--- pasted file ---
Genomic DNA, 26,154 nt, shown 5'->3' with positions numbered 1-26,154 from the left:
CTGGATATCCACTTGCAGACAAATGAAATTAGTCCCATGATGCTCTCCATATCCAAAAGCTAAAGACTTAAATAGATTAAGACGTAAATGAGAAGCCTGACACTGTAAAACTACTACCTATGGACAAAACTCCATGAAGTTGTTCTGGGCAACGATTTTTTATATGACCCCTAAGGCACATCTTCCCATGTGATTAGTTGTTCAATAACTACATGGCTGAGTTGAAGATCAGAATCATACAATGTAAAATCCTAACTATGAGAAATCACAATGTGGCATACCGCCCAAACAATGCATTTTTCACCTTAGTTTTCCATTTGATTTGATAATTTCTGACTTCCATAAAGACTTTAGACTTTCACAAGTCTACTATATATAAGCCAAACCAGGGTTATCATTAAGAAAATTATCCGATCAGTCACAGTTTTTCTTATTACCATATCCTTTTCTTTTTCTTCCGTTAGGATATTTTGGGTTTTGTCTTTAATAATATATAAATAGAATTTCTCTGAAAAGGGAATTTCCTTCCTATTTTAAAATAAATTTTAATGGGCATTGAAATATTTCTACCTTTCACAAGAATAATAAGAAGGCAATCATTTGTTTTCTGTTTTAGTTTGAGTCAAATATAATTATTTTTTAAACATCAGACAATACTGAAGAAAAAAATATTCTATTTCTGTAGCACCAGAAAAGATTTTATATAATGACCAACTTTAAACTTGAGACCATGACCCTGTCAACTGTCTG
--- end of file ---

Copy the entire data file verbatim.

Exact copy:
Genomic DNA, 26,154 nt, shown 5'->3' with positions numbered 1-26,154 from the left:
CTGGATATCCACTTGCAGACAAATGAAATTAGTCCCATGATGCTCTCCATATCCAAAAGCTAAAGACTTAAATAGATTAAGACGTAAATGAGAAGCCTGACACTGTAAAACTACTACCTATGGACAAAACTCCATGAAGTTGTTCTGGGCAACGATTTTTTATATGACCCCTAAGGCACATCTTCCCATGTGATTAGTTGTTCAATAACTACATGGCTGAGTTGAAGATCAGAATCATACAATGTAAAATCCTAACTATGAGAAATCACAATGTGGCATACCGCCCAAACAATGCATTTTTCACCTTAGTTTTCCATTTGATTTGATAATTTCTGACTTCCATAAAGACTTTAGACTTTCACAAGTCTACTATATATAAGCCAAACCAGGGTTATCATTAAGAAAATTATCCGATCAGTCACAGTTTTTCTTATTACCATATCCTTTTCTTTTTCTTCCGTTAGGATATTTTGGGTTTTGTCTTTAATAATATATAAATAGAATTTCTCTGAAAAGGGAATTTCCTTCCTATTTTAAAATAAATTTTAATGGGCATTGAAATATTTCTACCTTTCACAAGAATAATAAGAAGGCAATCATTTGTTTTCTGTTTTAGTTTGAGTCAAATATAATTATTTTTTAAACATCAGACAATACTGAAGAAAAAAATATTCTATTTCTGTAGCACCAGAAAAGATTTTATATAATGACCAACTTTAAACTTGAGACCATGACCCTGTCAACTGTCTG